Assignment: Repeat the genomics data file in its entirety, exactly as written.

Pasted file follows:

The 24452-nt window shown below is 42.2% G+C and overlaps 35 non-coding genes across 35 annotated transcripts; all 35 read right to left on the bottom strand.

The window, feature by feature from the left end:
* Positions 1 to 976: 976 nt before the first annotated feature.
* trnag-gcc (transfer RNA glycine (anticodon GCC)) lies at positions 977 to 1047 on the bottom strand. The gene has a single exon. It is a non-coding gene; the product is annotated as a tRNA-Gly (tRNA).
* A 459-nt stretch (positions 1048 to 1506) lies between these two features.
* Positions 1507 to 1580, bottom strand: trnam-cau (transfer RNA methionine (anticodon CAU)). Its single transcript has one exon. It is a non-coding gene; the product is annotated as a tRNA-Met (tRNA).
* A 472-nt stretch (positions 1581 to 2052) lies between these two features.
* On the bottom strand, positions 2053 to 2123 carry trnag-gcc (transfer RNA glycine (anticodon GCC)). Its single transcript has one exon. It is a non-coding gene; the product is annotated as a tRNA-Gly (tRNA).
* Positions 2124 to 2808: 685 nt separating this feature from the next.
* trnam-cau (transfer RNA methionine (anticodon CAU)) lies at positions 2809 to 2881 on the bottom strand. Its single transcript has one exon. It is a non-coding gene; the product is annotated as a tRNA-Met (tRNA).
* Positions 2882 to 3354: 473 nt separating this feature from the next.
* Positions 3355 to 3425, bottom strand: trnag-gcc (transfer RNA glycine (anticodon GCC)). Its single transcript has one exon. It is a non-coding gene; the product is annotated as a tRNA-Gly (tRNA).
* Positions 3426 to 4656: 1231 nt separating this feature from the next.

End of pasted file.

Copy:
The 24452-nt window shown below is 42.2% G+C and overlaps 35 non-coding genes across 35 annotated transcripts; all 35 read right to left on the bottom strand.

The window, feature by feature from the left end:
* Positions 1 to 976: 976 nt before the first annotated feature.
* trnag-gcc (transfer RNA glycine (anticodon GCC)) lies at positions 977 to 1047 on the bottom strand. The gene has a single exon. It is a non-coding gene; the product is annotated as a tRNA-Gly (tRNA).
* A 459-nt stretch (positions 1048 to 1506) lies between these two features.
* Positions 1507 to 1580, bottom strand: trnam-cau (transfer RNA methionine (anticodon CAU)). Its single transcript has one exon. It is a non-coding gene; the product is annotated as a tRNA-Met (tRNA).
* A 472-nt stretch (positions 1581 to 2052) lies between these two features.
* On the bottom strand, positions 2053 to 2123 carry trnag-gcc (transfer RNA glycine (anticodon GCC)). Its single transcript has one exon. It is a non-coding gene; the product is annotated as a tRNA-Gly (tRNA).
* Positions 2124 to 2808: 685 nt separating this feature from the next.
* trnam-cau (transfer RNA methionine (anticodon CAU)) lies at positions 2809 to 2881 on the bottom strand. Its single transcript has one exon. It is a non-coding gene; the product is annotated as a tRNA-Met (tRNA).
* Positions 2882 to 3354: 473 nt separating this feature from the next.
* Positions 3355 to 3425, bottom strand: trnag-gcc (transfer RNA glycine (anticodon GCC)). Its single transcript has one exon. It is a non-coding gene; the product is annotated as a tRNA-Gly (tRNA).
* Positions 3426 to 4656: 1231 nt separating this feature from the next.